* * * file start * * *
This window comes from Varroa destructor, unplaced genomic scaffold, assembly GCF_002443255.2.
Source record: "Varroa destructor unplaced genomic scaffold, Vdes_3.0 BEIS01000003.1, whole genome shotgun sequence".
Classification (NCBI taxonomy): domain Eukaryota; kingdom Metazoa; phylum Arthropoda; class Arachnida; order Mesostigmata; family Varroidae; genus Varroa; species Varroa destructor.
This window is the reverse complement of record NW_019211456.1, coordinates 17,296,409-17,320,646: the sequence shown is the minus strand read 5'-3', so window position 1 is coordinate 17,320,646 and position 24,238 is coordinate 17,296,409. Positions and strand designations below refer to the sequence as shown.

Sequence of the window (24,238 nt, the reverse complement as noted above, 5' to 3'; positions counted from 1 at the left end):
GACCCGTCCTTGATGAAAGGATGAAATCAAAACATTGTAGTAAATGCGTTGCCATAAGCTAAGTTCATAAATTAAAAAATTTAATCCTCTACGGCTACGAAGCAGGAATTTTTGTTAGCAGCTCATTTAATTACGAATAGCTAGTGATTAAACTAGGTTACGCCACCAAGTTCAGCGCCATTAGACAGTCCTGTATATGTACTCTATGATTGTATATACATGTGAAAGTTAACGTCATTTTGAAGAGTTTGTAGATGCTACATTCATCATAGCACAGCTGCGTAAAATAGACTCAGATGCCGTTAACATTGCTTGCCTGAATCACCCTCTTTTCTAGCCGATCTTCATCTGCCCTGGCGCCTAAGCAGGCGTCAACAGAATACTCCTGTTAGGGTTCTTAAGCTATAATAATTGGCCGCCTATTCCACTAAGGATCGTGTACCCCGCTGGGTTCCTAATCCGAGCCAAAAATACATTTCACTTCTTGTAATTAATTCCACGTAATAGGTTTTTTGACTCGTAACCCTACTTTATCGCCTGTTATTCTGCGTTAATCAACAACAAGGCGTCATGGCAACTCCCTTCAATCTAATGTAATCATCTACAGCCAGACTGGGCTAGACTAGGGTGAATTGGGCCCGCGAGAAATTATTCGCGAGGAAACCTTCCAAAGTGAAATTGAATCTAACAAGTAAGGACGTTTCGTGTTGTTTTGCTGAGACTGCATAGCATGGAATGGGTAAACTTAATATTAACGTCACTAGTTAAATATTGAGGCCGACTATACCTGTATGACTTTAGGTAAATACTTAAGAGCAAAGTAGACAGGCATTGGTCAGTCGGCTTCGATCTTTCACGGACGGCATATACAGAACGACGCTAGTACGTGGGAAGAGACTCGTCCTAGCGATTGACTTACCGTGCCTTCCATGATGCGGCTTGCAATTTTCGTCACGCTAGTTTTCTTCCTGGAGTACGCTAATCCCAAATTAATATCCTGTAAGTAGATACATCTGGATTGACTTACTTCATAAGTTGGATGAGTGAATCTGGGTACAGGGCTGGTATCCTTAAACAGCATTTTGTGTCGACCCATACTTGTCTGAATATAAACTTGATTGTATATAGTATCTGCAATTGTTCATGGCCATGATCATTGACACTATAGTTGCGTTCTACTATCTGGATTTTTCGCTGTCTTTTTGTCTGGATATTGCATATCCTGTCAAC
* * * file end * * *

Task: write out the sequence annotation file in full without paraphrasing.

This window comes from Varroa destructor, unplaced genomic scaffold, assembly GCF_002443255.2.
Source record: "Varroa destructor unplaced genomic scaffold, Vdes_3.0 BEIS01000003.1, whole genome shotgun sequence".
Classification (NCBI taxonomy): domain Eukaryota; kingdom Metazoa; phylum Arthropoda; class Arachnida; order Mesostigmata; family Varroidae; genus Varroa; species Varroa destructor.
This window is the reverse complement of record NW_019211456.1, coordinates 17,296,409-17,320,646: the sequence shown is the minus strand read 5'-3', so window position 1 is coordinate 17,320,646 and position 24,238 is coordinate 17,296,409. Positions and strand designations below refer to the sequence as shown.

Sequence of the window (24,238 nt, the reverse complement as noted above, 5' to 3'; positions counted from 1 at the left end):
GACCCGTCCTTGATGAAAGGATGAAATCAAAACATTGTAGTAAATGCGTTGCCATAAGCTAAGTTCATAAATTAAAAAATTTAATCCTCTACGGCTACGAAGCAGGAATTTTTGTTAGCAGCTCATTTAATTACGAATAGCTAGTGATTAAACTAGGTTACGCCACCAAGTTCAGCGCCATTAGACAGTCCTGTATATGTACTCTATGATTGTATATACATGTGAAAGTTAACGTCATTTTGAAGAGTTTGTAGATGCTACATTCATCATAGCACAGCTGCGTAAAATAGACTCAGATGCCGTTAACATTGCTTGCCTGAATCACCCTCTTTTCTAGCCGATCTTCATCTGCCCTGGCGCCTAAGCAGGCGTCAACAGAATACTCCTGTTAGGGTTCTTAAGCTATAATAATTGGCCGCCTATTCCACTAAGGATCGTGTACCCCGCTGGGTTCCTAATCCGAGCCAAAAATACATTTCACTTCTTGTAATTAATTCCACGTAATAGGTTTTTTGACTCGTAACCCTACTTTATCGCCTGTTATTCTGCGTTAATCAACAACAAGGCGTCATGGCAACTCCCTTCAATCTAATGTAATCATCTACAGCCAGACTGGGCTAGACTAGGGTGAATTGGGCCCGCGAGAAATTATTCGCGAGGAAACCTTCCAAAGTGAAATTGAATCTAACAAGTAAGGACGTTTCGTGTTGTTTTGCTGAGACTGCATAGCATGGAATGGGTAAACTTAATATTAACGTCACTAGTTAAATATTGAGGCCGACTATACCTGTATGACTTTAGGTAAATACTTAAGAGCAAAGTAGACAGGCATTGGTCAGTCGGCTTCGATCTTTCACGGACGGCATATACAGAACGACGCTAGTACGTGGGAAGAGACTCGTCCTAGCGATTGACTTACCGTGCCTTCCATGATGCGGCTTGCAATTTTCGTCACGCTAGTTTTCTTCCTGGAGTACGCTAATCCCAAATTAATATCCTGTAAGTAGATACATCTGGATTGACTTACTTCATAAGTTGGATGAGTGAATCTGGGTACAGGGCTGGTATCCTTAAACAGCATTTTGTGTCGACCCATACTTGTCTGAATATAAACTTGATTGTATATAGTATCTGCAATTGTTCATGGCCATGATCATTGACACTATAGTTGCGTTCTACTATCTGGATTTTTCGCTGTCTTTTTGTCTGGATATTGCATATCCTGTCAAC